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19

The short answer is "bear spray"; a firearm is really not the most effective option. That said... I will assume you are looking for grizzly protection, since you didn't specify the bear and black bears are relatively shy. Again, using spray is a far more effective way of improving your odds; a review of its use in Alaska found a 98% success rate, with no ...


15

By "black bear", I'll assume you mean Ursus americanus, the North American black bear. These bears are opportunists and aren't looking for a fight. In all the encounters I have had with them in the wild that I know of, they have run away as soon as they noticed me. I probably had many more encounters where the bear noticed me and took off before I noticed ...


12

Bear canisters should not be suspended. Doing so would make it possible for a bear to steal the canister and take it away. The shape of the canisters make it very challenging for a bear to hold or carry, and normally they will eventually give up and ditch the canister somewhere still close enough that you could find and retrieve it. If you have it hung, and ...


8

I don't have personal experience with black bears, but only brownies. If you encounter a bear in 10 meters away from you that means you surprised it or the bear is coming after you. In a night scenario with a whistle and flashlight the surprise cannot be a real life case. That means bear is actually after you and that's very bad. Black bear may want to ...


7

You don't even need to worry about a bear mugging you while you're hiking. It doesn't happen. Bears want your food. They're going to try to get your food when your food is out of your pack and they can smell it. The effective countermeasures involve: Making it hard for them to smell your food (e.g., using ziplock bags) Making it hard for them to get your ...


5

You should not hang a bear can; as whatsisname mentions it could be counterproductive and make it easier for a bear to make off with it. Not just that, but it will be a significant hassle for you to hang it. You should always prop some rocks around your can so it can't be rolled away as easily. Don't put it near a cliff, because you don't want it getting ...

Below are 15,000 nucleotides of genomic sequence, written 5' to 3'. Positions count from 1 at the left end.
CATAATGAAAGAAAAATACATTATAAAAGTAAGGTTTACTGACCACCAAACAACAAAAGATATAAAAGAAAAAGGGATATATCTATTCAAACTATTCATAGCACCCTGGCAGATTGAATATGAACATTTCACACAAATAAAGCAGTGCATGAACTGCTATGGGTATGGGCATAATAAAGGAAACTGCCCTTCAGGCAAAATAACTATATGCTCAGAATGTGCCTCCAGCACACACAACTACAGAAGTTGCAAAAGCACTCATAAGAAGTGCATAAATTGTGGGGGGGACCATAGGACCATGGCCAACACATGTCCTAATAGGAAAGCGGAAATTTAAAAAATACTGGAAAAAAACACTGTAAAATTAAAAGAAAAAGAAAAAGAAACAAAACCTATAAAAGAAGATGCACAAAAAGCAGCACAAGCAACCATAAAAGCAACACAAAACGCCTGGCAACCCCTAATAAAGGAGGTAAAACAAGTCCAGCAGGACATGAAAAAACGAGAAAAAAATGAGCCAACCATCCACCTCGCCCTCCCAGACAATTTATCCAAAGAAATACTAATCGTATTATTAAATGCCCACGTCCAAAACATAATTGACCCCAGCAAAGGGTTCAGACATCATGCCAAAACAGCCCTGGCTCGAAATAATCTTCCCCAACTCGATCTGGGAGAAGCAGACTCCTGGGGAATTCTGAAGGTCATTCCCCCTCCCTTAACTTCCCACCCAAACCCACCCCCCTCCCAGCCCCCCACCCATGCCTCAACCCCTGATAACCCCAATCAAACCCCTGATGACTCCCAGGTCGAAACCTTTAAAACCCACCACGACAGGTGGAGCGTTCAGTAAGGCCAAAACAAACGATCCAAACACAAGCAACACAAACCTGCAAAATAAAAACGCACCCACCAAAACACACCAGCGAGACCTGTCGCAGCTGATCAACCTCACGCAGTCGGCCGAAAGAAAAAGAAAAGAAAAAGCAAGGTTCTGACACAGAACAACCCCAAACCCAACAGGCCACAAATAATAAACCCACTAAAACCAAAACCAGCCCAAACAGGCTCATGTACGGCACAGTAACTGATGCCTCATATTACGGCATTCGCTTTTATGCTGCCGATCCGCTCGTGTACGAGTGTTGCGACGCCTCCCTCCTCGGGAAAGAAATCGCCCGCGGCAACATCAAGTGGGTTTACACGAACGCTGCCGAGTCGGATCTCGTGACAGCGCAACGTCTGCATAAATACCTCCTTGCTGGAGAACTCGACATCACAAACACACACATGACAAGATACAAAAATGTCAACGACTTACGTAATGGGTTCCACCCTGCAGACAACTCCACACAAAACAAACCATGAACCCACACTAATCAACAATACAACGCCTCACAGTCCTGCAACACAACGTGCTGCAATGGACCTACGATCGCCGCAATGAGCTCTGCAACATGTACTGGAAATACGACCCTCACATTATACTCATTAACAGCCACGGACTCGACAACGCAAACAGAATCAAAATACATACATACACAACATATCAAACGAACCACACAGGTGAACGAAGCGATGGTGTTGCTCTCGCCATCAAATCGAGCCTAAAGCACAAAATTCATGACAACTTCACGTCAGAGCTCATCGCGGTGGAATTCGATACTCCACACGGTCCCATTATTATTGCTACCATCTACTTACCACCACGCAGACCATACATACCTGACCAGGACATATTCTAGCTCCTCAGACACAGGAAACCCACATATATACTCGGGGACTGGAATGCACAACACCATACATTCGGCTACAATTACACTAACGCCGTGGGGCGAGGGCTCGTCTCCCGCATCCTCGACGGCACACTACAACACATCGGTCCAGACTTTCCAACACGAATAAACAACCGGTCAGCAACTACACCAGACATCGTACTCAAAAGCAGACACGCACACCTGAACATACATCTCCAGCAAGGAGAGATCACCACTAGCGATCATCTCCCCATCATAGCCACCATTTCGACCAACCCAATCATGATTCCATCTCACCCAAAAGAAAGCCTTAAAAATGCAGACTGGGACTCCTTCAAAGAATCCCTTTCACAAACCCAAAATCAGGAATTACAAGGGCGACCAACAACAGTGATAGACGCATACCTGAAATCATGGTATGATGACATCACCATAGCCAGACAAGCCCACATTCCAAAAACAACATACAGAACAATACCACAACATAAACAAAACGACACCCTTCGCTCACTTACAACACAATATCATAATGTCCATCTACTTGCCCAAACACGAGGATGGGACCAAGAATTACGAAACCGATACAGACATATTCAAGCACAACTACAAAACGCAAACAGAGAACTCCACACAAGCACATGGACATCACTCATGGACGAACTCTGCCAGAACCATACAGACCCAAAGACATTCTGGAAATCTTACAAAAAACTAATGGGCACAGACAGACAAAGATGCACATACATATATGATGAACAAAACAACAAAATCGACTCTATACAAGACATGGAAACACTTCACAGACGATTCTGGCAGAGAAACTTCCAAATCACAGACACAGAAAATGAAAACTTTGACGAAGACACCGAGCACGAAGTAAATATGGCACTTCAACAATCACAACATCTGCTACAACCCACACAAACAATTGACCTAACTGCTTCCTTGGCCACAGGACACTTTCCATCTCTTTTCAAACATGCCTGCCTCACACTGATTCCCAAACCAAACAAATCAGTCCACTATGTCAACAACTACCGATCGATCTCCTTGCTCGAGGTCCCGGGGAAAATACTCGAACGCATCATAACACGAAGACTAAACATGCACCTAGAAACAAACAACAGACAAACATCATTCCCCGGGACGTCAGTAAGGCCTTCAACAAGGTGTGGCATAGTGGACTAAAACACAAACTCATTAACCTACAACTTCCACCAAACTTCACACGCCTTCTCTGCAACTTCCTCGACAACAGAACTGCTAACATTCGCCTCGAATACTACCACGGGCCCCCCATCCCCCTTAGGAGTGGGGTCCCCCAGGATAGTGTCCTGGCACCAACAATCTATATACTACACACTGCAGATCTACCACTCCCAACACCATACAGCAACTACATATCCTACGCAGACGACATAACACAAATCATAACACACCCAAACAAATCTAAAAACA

4

It is true that people say this. While I know that the plural of anecdote is not data, I will tell some stories. I camp in black bear country (Algonquin and other Ontario parks) and we hang our food or put it in barrels. We never allow any food in the tent, but we do keep soap, toothpaste etc in the tents and we may have someone in the tent who has rubbed ...


2

In Romania we also have a high population of bears, and recently they wander also in forests on lower sea level altitudes (such as ones at 300 m); they even enter the towns and villages, picking food from the trash. Attacks have been reported usually in cases when people went too close to bear mothers with cubs. I would consider the following steps when ...


2

Like already mentioned in other replies, it depends were you are and the weather changes. I'm working on a bear project in the Canadian Rockies and we know the bears can be active until January. They should be in there den until April, but there are exceptions. We always take bear spray with us during winter fieldwork.


1

If you are going to use bear spray, sleeping under a tarp, hammock or otherwise, will give you a better line of sight/fire, and reduce the suffering you will likely experience from the indirect spray. Having accidentally set off a small amount of my bear spray in the side door pocket of a car while driving the AL-CAN, I can confidently say that an indirect ...


1

I know this is an old thread, but... Live in the Ozark National Forest. Specifically where the game office drop off bears that are written off as "trouble makes" caught near residences. Last March I was charged by a rather large, male, black bear...the only thing that saved my bacon was a dog named Doo. Not "Scooby-Doo", but "Doo". Then there are the dozen ...


1

I have backpacked and camped in the Rocky Mountains most of my life (and also more recently in the Sierra Nevadas) and have never had any issues with bears. I would say that as long as you're not sleeping with food in your tent, it's highly unlikely you'll ever have a bear encounter while you are snoozing.


1

I've been using a bear fence lately: Best sleep in bear country. Look it up on Internet. Does add about 3-4lbs to your kit, so get lighter somewhere else.



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